Years and years ago, I left England to go to university in Trinity College Dublin. My father was then retired from the Royal Navy and selling missile-guidance systems. He had a meeting in Liverpool a week before college started and gave me a lift, suggesting that I spend the week with an elderly female relative living deep in rural Wexford. After exhausting the local sights - visiting my Grandfather's grave; walking the 10km to Duncannon Strand; exploring the jungle around Tintern Abbey [now getting restored and civilised]; reading ancient tomes in the rellie's library on wet days - it was arranged that the postman would give me a lift into New Ross. This was totally against regulations but the postman would rather be nice than be told what he couldn't do. He wasn't going to push his rebel yell in anybody's face, however, so me and a small woman with a basket of eggs-for-sale made the journey hunkered down on mail sacks in the back of his mail-van. You could do that then and you could also catch a bus back in the evening.
Slow forward 20+ years and we landed in our present gaff deep in rural Co Carlow. No buses there, indeed you can't get further [20km] from a bus-stop and still be in Leinster. The house was in ruins - hole and 10 bee-nests in the roof, hole in the front door, no gutters, outhouses like an archaeological dig. The Beloved and Daus.I&II were still sleeping in beds back in Dublin while her father and a very good friend from England made a start on tidying the site up. We were camping in the yard and The Girls would come down periodically with supplies - we only had one [crappy] car as all available money was ear-marked for the house. In our first week, she had the cunning plan of sending me a postcard which was delivered the next day by the postman. A rural postman didn't need a street address or an eircode to know where the recent blow-ins had settled and the postcard was delivered the next day. With an appraising and event-recording glance he took in our situation and said that, if we needed anything, we were to put a list in a feed-sack and tie it to the hedge at the bottom of our lane. He would deliver the following day on his round.
That was above and beyond the call of duty and completely against regulations but some people are naturally compassionate and helpful. Later, when I was back at work in Dublin and The Beloved was stuck at home with two youngsters at foot, she would occasionally phone Pat-the-Post before he left town with the mail and ask if he could ever bring up a litre of milk: he'd offered to do that because he knew it was a huge expedition to get the kids washed, dressed and belted into the car. And of course he'd take letters for delivery, even without stamps [sure, you can pay me later], although that too wasn't part of his job description. He was also instrumental in repatriating my cell-phone after it fell from my shirt-pocket in a miles-away lane. Pat retired this Spring and now seems to be frequently in Spain; and why not, he deserves the break and a bit of sun.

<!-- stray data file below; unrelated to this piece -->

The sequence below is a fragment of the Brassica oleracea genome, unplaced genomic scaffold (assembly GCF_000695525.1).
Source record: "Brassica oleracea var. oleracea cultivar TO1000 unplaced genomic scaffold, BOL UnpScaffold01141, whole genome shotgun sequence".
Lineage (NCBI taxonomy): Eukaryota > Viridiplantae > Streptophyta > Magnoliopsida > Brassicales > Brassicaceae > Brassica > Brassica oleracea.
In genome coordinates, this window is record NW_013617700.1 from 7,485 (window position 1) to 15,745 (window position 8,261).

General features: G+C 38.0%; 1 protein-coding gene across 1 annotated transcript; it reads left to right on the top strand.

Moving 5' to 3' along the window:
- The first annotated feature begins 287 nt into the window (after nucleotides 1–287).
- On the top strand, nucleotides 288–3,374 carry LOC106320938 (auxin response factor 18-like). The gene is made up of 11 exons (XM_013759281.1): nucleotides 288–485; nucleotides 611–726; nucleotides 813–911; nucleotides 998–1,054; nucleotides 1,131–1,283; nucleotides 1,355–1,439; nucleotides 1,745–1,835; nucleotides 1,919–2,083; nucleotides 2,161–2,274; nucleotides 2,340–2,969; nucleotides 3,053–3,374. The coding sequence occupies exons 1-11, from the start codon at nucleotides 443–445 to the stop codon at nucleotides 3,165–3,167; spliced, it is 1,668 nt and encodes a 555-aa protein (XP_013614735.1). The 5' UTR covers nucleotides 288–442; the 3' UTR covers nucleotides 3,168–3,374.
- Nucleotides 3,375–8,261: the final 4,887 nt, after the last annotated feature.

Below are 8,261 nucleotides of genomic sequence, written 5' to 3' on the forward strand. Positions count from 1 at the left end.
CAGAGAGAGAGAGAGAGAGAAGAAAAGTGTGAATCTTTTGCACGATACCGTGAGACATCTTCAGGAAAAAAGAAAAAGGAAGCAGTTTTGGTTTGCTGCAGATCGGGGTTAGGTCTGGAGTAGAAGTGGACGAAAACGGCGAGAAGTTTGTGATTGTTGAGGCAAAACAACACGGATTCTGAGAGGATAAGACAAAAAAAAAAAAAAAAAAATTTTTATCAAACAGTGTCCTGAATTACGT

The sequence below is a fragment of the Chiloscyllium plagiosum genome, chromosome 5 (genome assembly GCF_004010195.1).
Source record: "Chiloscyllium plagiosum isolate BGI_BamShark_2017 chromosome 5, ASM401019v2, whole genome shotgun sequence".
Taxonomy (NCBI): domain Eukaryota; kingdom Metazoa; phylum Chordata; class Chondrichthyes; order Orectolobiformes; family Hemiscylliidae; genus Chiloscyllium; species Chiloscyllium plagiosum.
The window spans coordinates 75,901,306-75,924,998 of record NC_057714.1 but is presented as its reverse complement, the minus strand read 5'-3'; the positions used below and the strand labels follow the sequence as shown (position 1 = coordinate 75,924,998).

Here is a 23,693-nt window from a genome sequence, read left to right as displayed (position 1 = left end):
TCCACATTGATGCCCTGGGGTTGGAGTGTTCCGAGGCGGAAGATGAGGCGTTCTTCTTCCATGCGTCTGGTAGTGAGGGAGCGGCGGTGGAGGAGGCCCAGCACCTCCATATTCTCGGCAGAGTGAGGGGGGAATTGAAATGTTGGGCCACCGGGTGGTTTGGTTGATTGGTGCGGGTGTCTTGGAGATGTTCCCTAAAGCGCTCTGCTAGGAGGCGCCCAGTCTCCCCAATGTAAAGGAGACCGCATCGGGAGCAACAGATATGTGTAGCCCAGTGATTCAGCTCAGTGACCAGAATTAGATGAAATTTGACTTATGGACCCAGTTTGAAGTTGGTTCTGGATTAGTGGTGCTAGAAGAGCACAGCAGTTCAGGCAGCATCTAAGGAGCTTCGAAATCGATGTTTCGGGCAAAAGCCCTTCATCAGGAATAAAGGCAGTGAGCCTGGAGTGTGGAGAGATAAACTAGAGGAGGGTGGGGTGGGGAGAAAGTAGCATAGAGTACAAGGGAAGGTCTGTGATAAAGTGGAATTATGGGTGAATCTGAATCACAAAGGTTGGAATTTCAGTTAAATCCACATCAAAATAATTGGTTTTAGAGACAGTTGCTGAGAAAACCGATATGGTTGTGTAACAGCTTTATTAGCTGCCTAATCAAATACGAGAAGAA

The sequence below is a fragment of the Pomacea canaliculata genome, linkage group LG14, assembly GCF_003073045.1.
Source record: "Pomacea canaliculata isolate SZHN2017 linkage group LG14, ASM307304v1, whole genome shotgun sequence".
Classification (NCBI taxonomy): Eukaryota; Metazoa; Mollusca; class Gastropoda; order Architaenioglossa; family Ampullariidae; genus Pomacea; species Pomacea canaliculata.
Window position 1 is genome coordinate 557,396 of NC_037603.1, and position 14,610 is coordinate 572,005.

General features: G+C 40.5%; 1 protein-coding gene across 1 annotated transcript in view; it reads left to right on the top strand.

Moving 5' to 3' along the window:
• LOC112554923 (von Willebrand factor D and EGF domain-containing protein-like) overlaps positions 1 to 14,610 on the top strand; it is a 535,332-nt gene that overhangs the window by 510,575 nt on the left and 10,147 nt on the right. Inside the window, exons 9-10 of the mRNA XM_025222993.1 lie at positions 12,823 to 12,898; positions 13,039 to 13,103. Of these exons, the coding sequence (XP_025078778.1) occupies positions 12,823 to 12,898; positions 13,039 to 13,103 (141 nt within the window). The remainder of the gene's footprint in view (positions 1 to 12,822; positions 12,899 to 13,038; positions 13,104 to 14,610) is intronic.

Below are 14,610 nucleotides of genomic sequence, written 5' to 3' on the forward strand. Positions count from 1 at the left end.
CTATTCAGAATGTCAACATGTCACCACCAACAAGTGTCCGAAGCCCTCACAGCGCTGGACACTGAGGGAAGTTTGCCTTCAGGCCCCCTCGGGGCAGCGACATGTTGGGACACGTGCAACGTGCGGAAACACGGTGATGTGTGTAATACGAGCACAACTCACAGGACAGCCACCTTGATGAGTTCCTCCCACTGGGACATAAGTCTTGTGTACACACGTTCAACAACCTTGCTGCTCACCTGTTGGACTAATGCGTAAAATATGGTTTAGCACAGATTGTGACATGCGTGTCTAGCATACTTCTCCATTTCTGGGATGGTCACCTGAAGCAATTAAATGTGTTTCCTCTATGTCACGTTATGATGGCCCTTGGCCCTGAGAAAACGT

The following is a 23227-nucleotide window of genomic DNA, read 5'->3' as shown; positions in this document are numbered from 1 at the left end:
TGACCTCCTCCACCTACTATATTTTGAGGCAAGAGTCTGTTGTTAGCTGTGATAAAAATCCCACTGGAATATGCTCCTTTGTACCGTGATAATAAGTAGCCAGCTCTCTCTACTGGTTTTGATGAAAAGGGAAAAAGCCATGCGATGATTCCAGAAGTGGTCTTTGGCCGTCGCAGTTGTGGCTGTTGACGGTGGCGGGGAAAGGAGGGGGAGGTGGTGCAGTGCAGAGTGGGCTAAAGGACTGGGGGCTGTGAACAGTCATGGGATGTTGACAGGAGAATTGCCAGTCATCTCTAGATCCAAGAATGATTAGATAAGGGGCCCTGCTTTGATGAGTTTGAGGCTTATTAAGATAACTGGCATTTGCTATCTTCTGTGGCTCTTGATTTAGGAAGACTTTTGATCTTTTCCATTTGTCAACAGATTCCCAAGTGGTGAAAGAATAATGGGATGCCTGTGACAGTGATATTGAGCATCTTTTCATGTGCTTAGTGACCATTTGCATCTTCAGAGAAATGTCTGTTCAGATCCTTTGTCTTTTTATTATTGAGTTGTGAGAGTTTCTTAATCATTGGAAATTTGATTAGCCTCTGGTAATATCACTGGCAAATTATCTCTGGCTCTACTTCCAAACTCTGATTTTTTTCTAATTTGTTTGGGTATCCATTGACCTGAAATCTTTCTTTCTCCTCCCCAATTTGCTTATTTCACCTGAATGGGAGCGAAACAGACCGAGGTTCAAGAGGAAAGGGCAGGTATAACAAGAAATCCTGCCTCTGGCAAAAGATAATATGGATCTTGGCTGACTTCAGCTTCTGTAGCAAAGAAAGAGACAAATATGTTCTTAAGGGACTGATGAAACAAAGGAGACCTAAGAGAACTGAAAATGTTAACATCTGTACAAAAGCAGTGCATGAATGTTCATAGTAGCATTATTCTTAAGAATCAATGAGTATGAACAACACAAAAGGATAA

At about the same time, we were getting to know the neighbours, before we fell out with them so that they don't speak to us [we've arrived in the community!]. I agreed to go halves on concreting the drain at the bottom of the lane so it was less likely to wash the lane to buggery in a rainstorm. We ordered a few 'metres' [cu.m] of concrete and a load of 10cm limestone lumps for foundation and arranged for PJ, the local handyman, to come supervise the engineering; neighbour and I were the shovels; and I think we must have had Nolan-the-digger on board as well. PJ was quite extraordinary, there was nothing he couldn't do: butcher a hog, build a wall, pitch manure. Later than year, for example, I bought a heavy-duty car trailer bricolaged from an old car-axle, springs from a truck, angle iron and some larch planks which PJ had cobbled together. For any part of his capacious skill-set, PJ charged £35 per day in 1996. At the end of the drain-day we offered him more and he said "No thanks, I'd only drink it". He was the last of that kind but was eventually corrupted into the money economy by the Celtic Tiger where he became a building contractor and presumably took home more than the chippies and block-layers whom he employed. And he didn't have time to weld-up trailers anymore; sad really.
The sense of doing things together or 'for free' rather than for money is still around in our neighborhood as it is in other remote parts of the country like Sherkin. It's not always the way we'd want it. A neighbour will do us a big favour and refuse to take money for the act . . . and then appear at the door, at a really inconvenient time, asking for help holding the tails of a herd of scouring cows while he inserts suppositories.
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